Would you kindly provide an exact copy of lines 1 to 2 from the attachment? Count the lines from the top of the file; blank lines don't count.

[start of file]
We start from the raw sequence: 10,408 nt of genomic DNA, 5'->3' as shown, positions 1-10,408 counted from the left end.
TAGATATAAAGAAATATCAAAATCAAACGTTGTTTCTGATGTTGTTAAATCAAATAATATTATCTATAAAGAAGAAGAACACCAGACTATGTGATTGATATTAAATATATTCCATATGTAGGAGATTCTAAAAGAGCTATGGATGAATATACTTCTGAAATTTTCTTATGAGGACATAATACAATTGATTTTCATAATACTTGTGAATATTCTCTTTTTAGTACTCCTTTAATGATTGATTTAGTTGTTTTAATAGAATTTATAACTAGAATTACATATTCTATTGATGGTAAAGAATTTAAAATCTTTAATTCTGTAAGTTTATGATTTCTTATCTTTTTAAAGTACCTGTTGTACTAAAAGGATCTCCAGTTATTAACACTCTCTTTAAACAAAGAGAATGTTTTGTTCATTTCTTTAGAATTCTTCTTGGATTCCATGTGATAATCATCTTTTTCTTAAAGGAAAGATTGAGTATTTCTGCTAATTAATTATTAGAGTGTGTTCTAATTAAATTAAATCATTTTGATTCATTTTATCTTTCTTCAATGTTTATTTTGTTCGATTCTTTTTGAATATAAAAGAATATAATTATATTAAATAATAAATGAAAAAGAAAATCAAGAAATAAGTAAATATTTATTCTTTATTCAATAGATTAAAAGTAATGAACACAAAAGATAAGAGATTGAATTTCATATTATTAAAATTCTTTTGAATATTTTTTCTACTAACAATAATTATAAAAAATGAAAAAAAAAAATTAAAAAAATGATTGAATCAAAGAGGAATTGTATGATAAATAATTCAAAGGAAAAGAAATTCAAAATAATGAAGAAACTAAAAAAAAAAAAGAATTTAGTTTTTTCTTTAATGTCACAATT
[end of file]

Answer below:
We start from the raw sequence: 10,408 nt of genomic DNA, 5'->3' as shown, positions 1-10,408 counted from the left end.
TAGATATAAAGAAATATCAAAATCAAACGTTGTTTCTGATGTTGTTAAATCAAATAATATTATCTATAAAGAAGAAGAACACCAGACTATGTGATTGATATTAAATATATTCCATATGTAGGAGATTCTAAAAGAGCTATGGATGAATATACTTCTGAAATTTTCTTATGAGGACATAATACAATTGATTTTCATAATACTTGTGAATATTCTCTTTTTAGTACTCCTTTAATGATTGATTTAGTTGTTTTAATAGAATTTATAACTAGAATTACATATTCTATTGATGGTAAAGAATTTAAAATCTTTAATTCTGTAAGTTTATGATTTCTTATCTTTTTAAAGTACCTGTTGTACTAAAAGGATCTCCAGTTATTAACACTCTCTTTAAACAAAGAGAATGTTTTGTTCATTTCTTTAGAATTCTTCTTGGATTCCATGTGATAATCATCTTTTTCTTAAAGGAAAGATTGAGTATTTCTGCTAATTAATTATTAGAGTGTGTTCTAATTAAATTAAATCATTTTGATTCATTTTATCTTTCTTCAATGTTTATTTTGTTCGATTCTTTTTGAATATAAAAGAATATAATTATATTAAATAATAAATGAAAAAGAAAATCAAGAAATAAGTAAATATTTATTCTTTATTCAATAGATTAAAAGTAATGAACACAAAAGATAAGAGATTGAATTTCATATTATTAAAATTCTTTTGAATATTTTTTCTACTAACAATAATTATAAAAAATGAAAAAAAAAAATTAAAAAAATGATTGAATCAAAGAGGAATTGTATGATAAATAATTCAAAGGAAAAGAAATTCAAAATAATGAAGAAACTAAAAAAAAAAAAGAATTTAGTTTTTTCTTTAATGTCACAATT